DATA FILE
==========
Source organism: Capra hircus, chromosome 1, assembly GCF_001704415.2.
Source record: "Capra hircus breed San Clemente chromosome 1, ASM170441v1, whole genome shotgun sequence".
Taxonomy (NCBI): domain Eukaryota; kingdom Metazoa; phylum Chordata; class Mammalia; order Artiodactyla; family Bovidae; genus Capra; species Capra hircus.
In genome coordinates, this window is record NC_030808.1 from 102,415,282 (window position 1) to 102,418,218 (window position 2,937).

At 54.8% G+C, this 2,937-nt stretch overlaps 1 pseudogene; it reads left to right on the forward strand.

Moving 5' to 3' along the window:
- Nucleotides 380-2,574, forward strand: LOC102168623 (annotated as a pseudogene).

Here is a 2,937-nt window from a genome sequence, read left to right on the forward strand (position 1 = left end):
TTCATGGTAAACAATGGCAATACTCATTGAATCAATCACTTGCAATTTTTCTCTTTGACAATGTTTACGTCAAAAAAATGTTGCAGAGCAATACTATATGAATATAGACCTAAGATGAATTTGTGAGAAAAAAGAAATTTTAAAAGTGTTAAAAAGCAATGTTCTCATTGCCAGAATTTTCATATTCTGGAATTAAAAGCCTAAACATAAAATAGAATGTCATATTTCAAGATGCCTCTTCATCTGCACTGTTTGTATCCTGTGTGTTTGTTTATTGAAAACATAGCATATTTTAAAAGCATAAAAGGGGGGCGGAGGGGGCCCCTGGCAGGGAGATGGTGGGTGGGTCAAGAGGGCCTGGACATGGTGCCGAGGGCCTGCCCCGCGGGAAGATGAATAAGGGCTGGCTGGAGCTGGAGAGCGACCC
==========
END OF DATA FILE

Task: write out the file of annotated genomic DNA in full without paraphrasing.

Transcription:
Source organism: Capra hircus, chromosome 1, assembly GCF_001704415.2.
Source record: "Capra hircus breed San Clemente chromosome 1, ASM170441v1, whole genome shotgun sequence".
Taxonomy (NCBI): domain Eukaryota; kingdom Metazoa; phylum Chordata; class Mammalia; order Artiodactyla; family Bovidae; genus Capra; species Capra hircus.
In genome coordinates, this window is record NC_030808.1 from 102,415,282 (window position 1) to 102,418,218 (window position 2,937).

At 54.8% G+C, this 2,937-nt stretch overlaps 1 pseudogene; it reads left to right on the forward strand.

Moving 5' to 3' along the window:
- Nucleotides 380-2,574, forward strand: LOC102168623 (annotated as a pseudogene).

Here is a 2,937-nt window from a genome sequence, read left to right on the forward strand (position 1 = left end):
TTCATGGTAAACAATGGCAATACTCATTGAATCAATCACTTGCAATTTTTCTCTTTGACAATGTTTACGTCAAAAAAATGTTGCAGAGCAATACTATATGAATATAGACCTAAGATGAATTTGTGAGAAAAAAGAAATTTTAAAAGTGTTAAAAAGCAATGTTCTCATTGCCAGAATTTTCATATTCTGGAATTAAAAGCCTAAACATAAAATAGAATGTCATATTTCAAGATGCCTCTTCATCTGCACTGTTTGTATCCTGTGTGTTTGTTTATTGAAAACATAGCATATTTTAAAAGCATAAAAGGGGGGCGGAGGGGGCCCCTGGCAGGGAGATGGTGGGTGGGTCAAGAGGGCCTGGACATGGTGCCGAGGGCCTGCCCCGCGGGAAGATGAATAAGGGCTGGCTGGAGCTGGAGAGCGACCC